Tag Archives: spaghetti western

Sergio Leone’s The Good, The Bad & The Ugly

How iconic has the image become of Clint Eastwood, poncho adorned, rolled cigarette locked firmly in that drawn snarl, peering out from a wide brim, dust caked hat atop a horse? The Man With No Name is such a household name these days that he’s shown up everywhere from Stephen King lore to an animated Johnny Depp movie, but it all began with Sergio Leone’s original spaghetti western trilogy, the best of which is the fireball classic The Good, The Bad & The Ugly.

The trilogy itself not only launched an entire sub-genre in the early sixties but created a mood, a feel that no one besides Leone has ever been able to so specifically distill. Extreme closeups on eyes deep set in furrowing brows. Languid establishing shots of frontier town streets, expansive railroads and acres of dry brush-lands. The actors aren’t necessarily blocked from scene to scene with any kind of briskness but rather wade languidly through an ambient space seemingly at their own leisure and never with haste. Spaghetti westerns are never about the plot, but about the moment, the setup, the apprehension in the saloon, grotto, civil war torn graveyard or desert that these hard bitten folks find themselves in.

Eastwood’s nameless gunslinger meanders across a bitter, busted up American west that is, of course, actually Italy, engaging in war games and an obsessive treasure hunt with two other pieces of work, the sociopathic monster Angel Eyes (Lee Can Cleef) and the lecherous, untrustworthy rodent Tuco (Eli Wallach). All three are after a legendary gold stash somewhere out there in the desolation and are prepared to kill anyone who stands in their way, bonus points for each other. Eastwood is cold, calm and opaque, Cleef is cheerfully, sadistically ruthless, Wallach oozes weaselly survival instinct and together they make a captivating trio.

Three scenes in particular stand out in my mind; the first is the epic showdown between them all, stood a few hundred paces apart in a triangle, locked in a tense pre shootout stare-down as Ennio Morricone’s gorgeous and threatening score booms around the landscape and plays with expectations wonderfully. It’s a kicker of a scene and probably the showcase Western showdown in cinema. The second (and I’m assuming at this point that anyone who’s read this far has seen the film) is the final sequence where Eastwood taunts Wallach by literally leaving him hanging and riding away as Morricone yet again gives our eardrums symphonic bliss. It’s a wicked little epilogue that illustrates the character’s dry, subtle sense of humour nicely and I remember my dad (this was a favourite for him) rewinding it just to catch the beats a second or third time. The third is a moment where Eastwood comes across a soldier who is dying in the dust. He offers the man a drag off his cigarette, and the simple action suggests a beating heart and flickers of compassion in a mostly hard, stoic fellow. Nice touch.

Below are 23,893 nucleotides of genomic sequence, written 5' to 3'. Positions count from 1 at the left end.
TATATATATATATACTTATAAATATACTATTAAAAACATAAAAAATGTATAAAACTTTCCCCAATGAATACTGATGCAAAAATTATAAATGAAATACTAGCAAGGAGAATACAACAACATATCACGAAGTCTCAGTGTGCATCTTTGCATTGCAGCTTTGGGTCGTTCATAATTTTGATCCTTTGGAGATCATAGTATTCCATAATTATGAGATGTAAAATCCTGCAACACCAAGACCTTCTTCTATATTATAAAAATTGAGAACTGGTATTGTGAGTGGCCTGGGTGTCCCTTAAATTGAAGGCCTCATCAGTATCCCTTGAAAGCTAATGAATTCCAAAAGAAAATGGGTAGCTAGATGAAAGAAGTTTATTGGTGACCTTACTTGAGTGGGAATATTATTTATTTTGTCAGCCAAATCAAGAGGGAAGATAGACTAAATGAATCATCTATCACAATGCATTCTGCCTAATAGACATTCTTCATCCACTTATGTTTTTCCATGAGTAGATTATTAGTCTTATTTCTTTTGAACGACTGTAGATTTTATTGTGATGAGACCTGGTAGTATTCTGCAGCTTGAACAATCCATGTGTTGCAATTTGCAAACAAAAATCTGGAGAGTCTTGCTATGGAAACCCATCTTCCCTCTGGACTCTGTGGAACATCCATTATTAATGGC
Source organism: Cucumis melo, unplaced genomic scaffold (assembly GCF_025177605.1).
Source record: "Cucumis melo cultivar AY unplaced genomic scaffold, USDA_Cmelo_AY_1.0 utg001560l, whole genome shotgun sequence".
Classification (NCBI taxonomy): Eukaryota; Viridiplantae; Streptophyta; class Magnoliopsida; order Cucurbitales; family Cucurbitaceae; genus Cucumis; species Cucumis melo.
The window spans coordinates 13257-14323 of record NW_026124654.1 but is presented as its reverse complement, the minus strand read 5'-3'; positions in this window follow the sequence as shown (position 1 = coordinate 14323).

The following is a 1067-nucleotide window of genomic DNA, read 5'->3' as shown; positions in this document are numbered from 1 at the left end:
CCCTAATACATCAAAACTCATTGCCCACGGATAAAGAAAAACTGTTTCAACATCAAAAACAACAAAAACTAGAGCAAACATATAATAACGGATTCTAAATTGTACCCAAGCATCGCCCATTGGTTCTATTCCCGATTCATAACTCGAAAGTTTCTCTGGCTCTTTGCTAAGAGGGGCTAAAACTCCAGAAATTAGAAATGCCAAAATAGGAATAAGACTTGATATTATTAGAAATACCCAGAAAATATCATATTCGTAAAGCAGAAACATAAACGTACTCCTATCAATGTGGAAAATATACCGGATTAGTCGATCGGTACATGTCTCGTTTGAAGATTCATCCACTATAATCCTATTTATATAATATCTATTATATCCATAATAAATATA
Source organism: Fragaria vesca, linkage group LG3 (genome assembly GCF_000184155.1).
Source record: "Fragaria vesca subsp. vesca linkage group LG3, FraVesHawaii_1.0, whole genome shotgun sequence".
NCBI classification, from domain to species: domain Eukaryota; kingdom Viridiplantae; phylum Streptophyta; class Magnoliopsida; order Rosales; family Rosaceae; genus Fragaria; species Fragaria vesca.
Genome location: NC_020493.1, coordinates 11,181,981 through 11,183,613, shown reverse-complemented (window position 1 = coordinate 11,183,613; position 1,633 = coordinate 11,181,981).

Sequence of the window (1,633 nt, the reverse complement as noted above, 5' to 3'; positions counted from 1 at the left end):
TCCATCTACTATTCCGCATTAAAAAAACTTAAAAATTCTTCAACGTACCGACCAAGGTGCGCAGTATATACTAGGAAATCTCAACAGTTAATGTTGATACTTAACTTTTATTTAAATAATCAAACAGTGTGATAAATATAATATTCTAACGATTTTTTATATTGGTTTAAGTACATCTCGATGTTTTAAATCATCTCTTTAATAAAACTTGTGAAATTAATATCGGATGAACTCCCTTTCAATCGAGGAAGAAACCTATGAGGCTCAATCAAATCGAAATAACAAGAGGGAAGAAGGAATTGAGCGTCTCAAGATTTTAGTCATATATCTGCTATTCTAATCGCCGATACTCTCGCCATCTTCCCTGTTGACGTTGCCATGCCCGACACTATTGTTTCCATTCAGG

-Nate Hill

Sergio Corbucci’s DJANGO

There is an inherent perversion that comes with Sergio Corbucci’s 1966 masterpiece, DJANGO, that is incredibly alluring. The coffin dragging masochistic antihero saves a women in distress, only to bring her to a town in deep dilapidation that is the battleground between Mexican federales and a group of red hooded Christian zealots. The film has an innate ability to transcend the norms of cinematic violence, sexual liberation, and religious faux pas to create a truly unique film that not only acts as a genre setter, but a template for the “hero” to come up victorious yet still accrue the vengeance of his previous transgressions.

Franco Nero’s performance as the mysterious stranger is a revelation. He’s part Paul Newman with his steely blue eyes and movie star looks and part Clint Eastwood with his ominous presence that is a visual embodiment of the shadow of an axe that looms. He gives a command performance that is filled with a confidence that can dwarf mostly any performance it is stacked up against. Nero’s economy of movement is mesmerizing as he fills the frame with his stoically soft and strategic physicality.